The genetic profile of bone marrow transplanted patients in different vestiges of forensic interest
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AuthorSanz Piña, María Elena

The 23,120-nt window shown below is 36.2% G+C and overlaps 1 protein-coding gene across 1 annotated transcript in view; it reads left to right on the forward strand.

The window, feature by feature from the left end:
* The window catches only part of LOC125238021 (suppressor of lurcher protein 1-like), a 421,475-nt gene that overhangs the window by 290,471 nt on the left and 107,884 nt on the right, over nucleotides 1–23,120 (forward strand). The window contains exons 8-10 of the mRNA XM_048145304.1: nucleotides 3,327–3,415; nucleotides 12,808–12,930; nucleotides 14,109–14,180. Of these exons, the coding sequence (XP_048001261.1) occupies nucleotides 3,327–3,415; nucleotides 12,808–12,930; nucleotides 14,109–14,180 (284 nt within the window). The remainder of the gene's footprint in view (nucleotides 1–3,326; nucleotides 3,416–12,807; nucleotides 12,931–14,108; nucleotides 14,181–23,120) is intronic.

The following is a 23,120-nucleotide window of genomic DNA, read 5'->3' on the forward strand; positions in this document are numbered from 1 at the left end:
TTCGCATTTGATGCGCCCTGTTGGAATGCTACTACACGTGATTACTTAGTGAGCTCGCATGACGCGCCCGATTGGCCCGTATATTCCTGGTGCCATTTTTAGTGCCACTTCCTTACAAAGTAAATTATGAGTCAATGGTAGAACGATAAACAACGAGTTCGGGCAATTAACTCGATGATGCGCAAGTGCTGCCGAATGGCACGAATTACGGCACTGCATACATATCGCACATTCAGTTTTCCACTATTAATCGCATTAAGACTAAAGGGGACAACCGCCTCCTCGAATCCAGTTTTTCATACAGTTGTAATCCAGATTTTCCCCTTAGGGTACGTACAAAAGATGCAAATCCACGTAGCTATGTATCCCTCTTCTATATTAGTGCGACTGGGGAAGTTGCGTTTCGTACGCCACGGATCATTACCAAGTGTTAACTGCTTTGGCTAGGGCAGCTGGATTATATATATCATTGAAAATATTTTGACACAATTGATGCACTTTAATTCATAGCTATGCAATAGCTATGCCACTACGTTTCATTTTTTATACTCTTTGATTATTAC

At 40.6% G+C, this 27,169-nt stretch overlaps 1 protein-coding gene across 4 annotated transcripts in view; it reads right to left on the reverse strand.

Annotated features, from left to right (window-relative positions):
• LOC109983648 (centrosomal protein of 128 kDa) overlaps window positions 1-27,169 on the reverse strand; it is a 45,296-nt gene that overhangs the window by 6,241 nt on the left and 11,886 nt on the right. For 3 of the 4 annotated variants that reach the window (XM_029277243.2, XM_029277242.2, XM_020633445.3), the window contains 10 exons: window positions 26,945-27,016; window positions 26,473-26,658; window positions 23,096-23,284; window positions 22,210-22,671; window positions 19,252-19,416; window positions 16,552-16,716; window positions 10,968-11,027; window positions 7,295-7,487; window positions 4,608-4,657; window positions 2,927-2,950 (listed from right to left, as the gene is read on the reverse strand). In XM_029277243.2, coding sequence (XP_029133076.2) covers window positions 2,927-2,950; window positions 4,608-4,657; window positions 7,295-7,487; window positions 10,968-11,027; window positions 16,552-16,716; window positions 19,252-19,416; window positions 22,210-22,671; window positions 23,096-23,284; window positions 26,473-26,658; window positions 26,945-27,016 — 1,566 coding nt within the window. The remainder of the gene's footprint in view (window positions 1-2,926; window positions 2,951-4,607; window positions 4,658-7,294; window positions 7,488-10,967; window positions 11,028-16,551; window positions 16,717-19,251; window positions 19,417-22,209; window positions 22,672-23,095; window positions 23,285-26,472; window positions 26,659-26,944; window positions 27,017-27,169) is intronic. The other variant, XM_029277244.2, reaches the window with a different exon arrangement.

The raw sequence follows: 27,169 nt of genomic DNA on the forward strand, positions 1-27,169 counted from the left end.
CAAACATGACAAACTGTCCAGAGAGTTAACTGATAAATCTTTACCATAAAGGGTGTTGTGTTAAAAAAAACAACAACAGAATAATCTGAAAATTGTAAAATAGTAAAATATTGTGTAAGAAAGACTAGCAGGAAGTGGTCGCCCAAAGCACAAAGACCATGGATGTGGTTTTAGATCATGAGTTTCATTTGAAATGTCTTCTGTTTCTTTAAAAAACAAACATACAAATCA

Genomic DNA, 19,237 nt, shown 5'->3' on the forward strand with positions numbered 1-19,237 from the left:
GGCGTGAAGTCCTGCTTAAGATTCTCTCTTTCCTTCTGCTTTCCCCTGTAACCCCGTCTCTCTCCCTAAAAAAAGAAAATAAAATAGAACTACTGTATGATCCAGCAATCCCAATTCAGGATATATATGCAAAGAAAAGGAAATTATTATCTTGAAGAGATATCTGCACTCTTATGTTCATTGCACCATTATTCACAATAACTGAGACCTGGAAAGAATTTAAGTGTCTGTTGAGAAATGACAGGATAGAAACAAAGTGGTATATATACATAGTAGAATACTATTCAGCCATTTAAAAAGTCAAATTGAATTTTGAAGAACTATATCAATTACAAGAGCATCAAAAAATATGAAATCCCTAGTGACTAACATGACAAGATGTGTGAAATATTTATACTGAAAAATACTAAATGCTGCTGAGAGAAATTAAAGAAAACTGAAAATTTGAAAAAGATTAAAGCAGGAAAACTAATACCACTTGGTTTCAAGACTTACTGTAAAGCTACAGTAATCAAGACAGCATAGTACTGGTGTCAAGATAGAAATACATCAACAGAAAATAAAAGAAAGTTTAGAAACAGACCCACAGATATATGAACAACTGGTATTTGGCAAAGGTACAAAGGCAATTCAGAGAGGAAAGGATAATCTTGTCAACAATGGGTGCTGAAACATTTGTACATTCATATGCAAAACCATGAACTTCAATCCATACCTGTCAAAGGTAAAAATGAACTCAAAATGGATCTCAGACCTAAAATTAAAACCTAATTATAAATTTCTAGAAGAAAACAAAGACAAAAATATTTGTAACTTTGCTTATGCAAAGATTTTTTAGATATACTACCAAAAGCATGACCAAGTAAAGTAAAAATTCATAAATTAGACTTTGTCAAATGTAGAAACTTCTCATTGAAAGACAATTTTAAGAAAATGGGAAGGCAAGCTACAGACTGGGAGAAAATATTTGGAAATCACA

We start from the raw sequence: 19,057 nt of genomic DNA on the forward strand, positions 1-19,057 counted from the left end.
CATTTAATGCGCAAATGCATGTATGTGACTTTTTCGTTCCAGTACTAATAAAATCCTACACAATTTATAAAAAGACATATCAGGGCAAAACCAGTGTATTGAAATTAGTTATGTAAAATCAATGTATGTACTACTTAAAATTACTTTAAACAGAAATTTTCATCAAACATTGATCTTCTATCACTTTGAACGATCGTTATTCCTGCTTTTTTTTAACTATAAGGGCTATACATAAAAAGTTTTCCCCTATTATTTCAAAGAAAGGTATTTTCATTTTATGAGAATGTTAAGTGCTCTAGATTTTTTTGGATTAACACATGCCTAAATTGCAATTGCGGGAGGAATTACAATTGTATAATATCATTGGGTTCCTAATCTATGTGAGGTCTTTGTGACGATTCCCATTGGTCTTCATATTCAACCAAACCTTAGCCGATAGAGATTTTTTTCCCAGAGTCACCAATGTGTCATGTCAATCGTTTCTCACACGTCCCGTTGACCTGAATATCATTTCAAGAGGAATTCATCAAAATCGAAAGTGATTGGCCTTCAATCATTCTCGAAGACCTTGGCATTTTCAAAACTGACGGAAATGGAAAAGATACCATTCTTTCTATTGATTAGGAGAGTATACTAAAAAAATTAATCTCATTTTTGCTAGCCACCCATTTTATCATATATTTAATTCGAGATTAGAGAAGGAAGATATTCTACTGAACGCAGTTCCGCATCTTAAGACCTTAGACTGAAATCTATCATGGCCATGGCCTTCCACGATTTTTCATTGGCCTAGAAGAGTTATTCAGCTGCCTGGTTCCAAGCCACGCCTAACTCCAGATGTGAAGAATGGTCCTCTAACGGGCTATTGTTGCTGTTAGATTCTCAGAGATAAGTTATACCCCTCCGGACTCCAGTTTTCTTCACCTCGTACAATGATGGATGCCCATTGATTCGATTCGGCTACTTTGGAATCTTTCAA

The coexistence of cells with different genetic origins (donor and recipient) in a patient after receiving a hematopoietic stem cell transplantation (HSCT) is called chimerism. The study of chimerism after HSCT allows physicians to know the success or failure of the transplant, to predict the possibility of a relapse and to apply the opportune therapy. Due to the transdifferentiation capacity of hematopoietic stem cells (HSC) in non-hematological tissues, the vestiges from transplanted patients represent a challenge from a forensic perspective, since the interpretation of the genetic fingerprint can be misleading because of the presence of chimerism. The objective of this study is to examine the genetic profile in samples of forensic interest (nail and skin epithelial cells) of bone marrow transplanted patients and discuss the forensic and clinical implications. An observational and descriptive study has been developed in which the genetic profile of nail, epidermal cells and blood samples of patients receiving HSCT has been analyzed by the amplification and sequencing of 38 insertion/deletion polymorphisms (InDels) and 15 short tandem repeat polymorphisms (STRs). In this analysis, the age of patients and donors, the months elapsed from transplantation, the type of conditioning prior to the transplant and whether the patient has suffered graft-versus-host disease (GVHD) have been considered. Finally, the results obtained using the two identification techniques (InDels and STRs) have been compared in blood samples. The results indicate that chimerism can be detected in the DNA extracted from nail and skin epithelial cells of transplanted patients. The percentage of cells with donor DNA in nail and skin increases with time elapsed from the bone marrow transplantation, but the age of the patient or the donor, the type of conditioning and the presence of GVHD do not influence the proportion of chimerism. Finally, it has been found that, in blood samples of transplanted patients, the use of InDels and STRs for the calculation of chimerism can be used to achieve equivalent results.Human beings constantly lose epithelial cells, and these biological traces are frequently studied in the context of criminal investigation. In view of these results, it can be concluded that within a judicial context (e.g. when testifying as an expert witness) it is necessary to consider whether we are facing a possible transplanted patient or a person who has been a bone marrow donor.